Chicago Teachers Union Boss Karen Lewis Hints at Pension Compromise

The fiery archnemesis of Rahm Emanuel says she'd negotiate with City Hall

Karen Lewis, Chicago Teacher's Union president and scourge of Mayor Rahm Emanuel, says she would consider extending an olive branch to City Hall and negotiate a compromise on member pensions.

In a new interview with Crain's Chicago Business' Greg Hinz (see video below), Lewis said she'd be open to a reduction in benefits for current workers but not for retirees.

"There could be some modification," she said, according to the paper, when addressing changes for active union members. "We're interested in talking about modifications, yes."

The feisty CTU leader declined to give specifics as she presented strategies for coming up with the billions required to prop up underfunded teacher pensions. They include a suburban commuter tax, a tax on financial transactions at the Chicago Mercantile Exchange and, according to Hinz, a proposal to tap revenue from lapsing tax-increment financing districts that would avoid raising property taxes to Emanuel-endorsed levels.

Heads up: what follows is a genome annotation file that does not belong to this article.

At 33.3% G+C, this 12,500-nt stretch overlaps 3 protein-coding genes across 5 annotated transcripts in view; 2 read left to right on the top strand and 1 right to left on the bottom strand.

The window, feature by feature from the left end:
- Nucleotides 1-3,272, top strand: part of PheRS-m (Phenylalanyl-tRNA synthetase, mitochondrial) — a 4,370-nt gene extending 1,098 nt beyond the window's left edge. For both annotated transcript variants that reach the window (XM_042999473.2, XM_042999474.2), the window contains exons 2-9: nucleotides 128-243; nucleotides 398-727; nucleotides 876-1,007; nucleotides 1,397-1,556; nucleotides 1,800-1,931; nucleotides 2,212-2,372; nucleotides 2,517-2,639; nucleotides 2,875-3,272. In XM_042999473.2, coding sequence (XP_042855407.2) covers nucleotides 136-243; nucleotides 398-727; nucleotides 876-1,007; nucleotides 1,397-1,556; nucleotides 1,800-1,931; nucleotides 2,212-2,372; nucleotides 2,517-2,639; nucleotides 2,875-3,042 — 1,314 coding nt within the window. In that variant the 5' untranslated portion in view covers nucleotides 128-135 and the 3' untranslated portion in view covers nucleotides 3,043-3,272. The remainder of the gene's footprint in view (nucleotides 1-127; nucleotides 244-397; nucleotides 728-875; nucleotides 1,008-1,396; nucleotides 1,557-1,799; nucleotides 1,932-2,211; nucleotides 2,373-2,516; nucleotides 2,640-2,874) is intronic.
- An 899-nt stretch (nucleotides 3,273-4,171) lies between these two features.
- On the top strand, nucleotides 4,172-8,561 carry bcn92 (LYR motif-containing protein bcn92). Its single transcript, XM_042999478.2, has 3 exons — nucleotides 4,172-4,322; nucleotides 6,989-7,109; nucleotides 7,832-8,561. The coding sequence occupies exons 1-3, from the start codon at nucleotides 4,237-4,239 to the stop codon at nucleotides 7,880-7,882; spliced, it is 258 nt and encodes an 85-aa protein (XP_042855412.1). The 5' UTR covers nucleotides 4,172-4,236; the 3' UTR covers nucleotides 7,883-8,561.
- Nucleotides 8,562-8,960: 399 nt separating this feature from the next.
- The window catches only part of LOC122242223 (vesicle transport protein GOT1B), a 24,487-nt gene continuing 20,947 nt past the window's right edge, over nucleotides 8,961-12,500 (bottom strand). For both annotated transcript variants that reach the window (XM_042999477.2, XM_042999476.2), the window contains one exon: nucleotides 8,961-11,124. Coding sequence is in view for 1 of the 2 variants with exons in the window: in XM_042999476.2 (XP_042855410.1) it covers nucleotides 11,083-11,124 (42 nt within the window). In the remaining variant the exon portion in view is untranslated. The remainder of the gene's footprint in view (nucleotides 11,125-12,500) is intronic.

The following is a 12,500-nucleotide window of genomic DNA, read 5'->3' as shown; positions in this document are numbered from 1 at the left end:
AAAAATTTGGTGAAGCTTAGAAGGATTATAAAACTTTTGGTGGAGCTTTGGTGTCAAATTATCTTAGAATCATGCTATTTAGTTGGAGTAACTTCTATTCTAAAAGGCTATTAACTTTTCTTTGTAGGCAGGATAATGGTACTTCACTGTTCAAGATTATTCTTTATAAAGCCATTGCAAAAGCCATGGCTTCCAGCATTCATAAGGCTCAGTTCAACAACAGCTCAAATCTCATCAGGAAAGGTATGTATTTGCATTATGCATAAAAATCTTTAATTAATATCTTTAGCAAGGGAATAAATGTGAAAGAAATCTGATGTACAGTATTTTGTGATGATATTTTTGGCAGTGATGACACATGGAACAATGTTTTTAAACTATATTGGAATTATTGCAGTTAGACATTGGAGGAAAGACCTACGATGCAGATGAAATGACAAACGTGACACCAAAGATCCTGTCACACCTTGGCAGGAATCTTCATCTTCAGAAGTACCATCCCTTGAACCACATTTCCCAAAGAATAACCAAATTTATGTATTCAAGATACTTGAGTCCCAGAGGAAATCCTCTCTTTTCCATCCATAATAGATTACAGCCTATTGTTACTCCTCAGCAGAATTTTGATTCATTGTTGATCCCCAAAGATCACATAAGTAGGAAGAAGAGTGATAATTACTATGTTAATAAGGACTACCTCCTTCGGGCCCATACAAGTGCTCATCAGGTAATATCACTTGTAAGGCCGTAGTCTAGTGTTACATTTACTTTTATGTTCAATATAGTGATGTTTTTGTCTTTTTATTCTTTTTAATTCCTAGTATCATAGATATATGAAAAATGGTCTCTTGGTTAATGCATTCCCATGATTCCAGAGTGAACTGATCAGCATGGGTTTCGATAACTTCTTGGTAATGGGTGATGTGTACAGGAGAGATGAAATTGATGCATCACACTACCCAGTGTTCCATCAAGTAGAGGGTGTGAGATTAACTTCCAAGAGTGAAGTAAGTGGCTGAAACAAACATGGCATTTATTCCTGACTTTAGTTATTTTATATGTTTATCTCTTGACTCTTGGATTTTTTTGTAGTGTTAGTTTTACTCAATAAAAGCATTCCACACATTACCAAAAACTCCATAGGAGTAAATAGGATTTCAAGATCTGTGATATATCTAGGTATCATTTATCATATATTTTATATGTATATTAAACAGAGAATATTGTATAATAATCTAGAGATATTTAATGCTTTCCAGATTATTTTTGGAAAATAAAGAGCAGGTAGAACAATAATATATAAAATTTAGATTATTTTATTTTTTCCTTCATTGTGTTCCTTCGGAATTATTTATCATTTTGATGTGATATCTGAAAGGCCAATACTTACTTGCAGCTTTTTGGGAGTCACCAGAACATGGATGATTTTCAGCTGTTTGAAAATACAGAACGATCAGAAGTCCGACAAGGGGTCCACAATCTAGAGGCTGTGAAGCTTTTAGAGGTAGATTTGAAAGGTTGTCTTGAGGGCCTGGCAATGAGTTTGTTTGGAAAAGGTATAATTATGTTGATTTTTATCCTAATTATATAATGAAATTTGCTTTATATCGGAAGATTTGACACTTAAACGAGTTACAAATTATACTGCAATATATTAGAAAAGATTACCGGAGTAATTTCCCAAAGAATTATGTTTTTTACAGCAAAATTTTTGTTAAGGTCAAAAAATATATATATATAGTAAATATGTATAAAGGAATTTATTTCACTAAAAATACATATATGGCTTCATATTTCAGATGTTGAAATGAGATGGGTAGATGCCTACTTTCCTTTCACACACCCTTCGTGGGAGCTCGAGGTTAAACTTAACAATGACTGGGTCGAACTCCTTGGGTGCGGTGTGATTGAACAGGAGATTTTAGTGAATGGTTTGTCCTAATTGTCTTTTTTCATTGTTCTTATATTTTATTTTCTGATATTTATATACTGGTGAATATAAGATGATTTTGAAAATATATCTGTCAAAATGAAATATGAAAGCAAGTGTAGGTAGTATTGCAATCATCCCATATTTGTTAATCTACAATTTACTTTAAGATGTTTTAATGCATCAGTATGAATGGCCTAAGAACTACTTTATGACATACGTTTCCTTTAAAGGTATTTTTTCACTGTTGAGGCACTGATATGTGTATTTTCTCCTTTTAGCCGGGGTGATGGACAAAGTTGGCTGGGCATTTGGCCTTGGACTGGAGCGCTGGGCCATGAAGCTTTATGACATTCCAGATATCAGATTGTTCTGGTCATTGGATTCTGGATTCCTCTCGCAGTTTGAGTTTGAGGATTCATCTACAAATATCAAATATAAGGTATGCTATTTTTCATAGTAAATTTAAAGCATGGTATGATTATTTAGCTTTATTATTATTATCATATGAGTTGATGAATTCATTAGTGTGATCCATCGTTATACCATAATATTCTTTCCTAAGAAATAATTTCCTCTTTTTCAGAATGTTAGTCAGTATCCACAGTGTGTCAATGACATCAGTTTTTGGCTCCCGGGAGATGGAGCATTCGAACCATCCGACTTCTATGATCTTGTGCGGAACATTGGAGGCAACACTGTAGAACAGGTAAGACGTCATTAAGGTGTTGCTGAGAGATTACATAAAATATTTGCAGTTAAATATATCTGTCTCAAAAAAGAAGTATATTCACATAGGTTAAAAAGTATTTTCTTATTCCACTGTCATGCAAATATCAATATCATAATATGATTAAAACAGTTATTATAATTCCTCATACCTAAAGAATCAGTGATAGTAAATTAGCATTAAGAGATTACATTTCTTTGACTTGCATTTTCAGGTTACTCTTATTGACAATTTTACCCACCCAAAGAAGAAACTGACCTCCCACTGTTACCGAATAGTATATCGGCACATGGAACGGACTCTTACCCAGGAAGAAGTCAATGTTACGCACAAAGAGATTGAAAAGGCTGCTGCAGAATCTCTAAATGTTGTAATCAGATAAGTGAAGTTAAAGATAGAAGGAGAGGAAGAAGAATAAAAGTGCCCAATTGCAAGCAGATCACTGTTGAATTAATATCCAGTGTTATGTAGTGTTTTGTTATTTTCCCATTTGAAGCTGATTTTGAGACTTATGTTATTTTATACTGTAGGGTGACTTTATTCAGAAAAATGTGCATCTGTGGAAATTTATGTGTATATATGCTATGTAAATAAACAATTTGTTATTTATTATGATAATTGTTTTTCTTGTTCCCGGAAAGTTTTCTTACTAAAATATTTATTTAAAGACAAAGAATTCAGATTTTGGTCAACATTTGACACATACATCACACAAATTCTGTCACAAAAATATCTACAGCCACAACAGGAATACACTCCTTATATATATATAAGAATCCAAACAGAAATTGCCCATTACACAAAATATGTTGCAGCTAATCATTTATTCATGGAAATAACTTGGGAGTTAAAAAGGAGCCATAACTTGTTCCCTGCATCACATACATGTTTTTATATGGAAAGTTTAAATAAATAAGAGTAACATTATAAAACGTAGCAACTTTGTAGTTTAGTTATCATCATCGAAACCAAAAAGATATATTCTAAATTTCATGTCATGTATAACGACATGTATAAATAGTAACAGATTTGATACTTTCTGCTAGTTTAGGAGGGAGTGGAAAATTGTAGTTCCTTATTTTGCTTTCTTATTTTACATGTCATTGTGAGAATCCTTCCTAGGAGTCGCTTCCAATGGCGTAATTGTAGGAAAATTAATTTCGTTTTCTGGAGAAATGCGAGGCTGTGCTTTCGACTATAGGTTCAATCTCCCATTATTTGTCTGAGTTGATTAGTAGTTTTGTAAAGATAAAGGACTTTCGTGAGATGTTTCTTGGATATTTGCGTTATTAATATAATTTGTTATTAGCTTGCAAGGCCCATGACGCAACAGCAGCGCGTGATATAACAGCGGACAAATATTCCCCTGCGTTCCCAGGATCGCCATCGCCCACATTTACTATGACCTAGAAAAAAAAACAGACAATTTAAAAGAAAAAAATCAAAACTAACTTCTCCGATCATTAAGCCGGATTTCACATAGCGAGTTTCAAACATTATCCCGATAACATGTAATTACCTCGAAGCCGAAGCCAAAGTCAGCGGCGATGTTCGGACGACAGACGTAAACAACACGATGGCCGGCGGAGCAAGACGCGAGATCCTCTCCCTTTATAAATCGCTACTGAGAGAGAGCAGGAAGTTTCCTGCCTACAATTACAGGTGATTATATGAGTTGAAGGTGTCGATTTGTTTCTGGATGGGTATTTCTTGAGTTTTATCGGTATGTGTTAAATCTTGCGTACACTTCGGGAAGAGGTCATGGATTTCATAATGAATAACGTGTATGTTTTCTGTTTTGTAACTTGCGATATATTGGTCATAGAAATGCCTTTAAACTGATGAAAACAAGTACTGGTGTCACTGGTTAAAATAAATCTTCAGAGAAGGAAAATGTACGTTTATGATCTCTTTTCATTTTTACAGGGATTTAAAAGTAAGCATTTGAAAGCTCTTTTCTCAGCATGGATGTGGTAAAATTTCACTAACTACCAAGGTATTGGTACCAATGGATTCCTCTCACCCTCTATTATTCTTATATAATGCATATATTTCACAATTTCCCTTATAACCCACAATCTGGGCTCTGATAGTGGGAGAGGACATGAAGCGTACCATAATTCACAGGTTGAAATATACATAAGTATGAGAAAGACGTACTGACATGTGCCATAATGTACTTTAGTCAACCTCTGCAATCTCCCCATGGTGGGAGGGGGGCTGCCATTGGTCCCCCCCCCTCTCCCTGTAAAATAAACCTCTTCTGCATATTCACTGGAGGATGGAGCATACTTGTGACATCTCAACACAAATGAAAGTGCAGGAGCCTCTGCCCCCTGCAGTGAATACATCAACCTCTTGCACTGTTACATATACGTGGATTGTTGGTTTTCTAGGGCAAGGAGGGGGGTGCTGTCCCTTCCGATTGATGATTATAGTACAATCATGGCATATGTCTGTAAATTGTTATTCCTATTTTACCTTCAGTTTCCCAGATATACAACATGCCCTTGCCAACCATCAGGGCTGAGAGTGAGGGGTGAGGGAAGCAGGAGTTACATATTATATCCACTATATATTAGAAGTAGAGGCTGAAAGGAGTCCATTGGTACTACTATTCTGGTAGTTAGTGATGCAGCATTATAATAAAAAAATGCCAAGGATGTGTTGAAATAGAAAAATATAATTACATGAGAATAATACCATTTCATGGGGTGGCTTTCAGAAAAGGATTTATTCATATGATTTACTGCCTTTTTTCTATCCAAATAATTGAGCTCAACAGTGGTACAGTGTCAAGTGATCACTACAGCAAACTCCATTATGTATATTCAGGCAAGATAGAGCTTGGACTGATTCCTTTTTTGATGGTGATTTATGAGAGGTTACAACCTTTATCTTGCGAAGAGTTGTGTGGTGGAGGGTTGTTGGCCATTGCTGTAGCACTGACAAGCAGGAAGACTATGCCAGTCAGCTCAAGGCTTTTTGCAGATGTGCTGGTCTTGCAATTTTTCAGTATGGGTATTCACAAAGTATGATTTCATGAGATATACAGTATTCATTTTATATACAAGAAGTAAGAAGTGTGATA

Meanwhile, the mayor has emphatically squashed Lewis' idea to tax exchanges at the Merc and "make heroes" out of the well-to-do employees in the city's financial sector. He argued that such a tax -- currently banned under state law -- would drive business out of the city.

Quoth Emanuel: "Years ago, people referred to LaSalle Street because it was a financial center. Chicago had a lot of banks that were Chicago-based. There’s only one left. They’re all gone. As it relates to the futures and options industry, that’s a place where Chicago is still economically a dominant player — and there’s more competition."

Early Thursday, the Sun-Times cited anonymous sources as saying that Lewis recently had weight-loss surgery in advance of a possible mayoral run against Emanuel.

For now, in public at least, Lewis has name-dropped Cook County Board President Toni Preckwinkle as a potential contender to defeat Emanuel in 2015. She also spoke at a recent fundraiser for Ald. Bob Fioretti, another progressive option, praising him as "the kind of leader we need."

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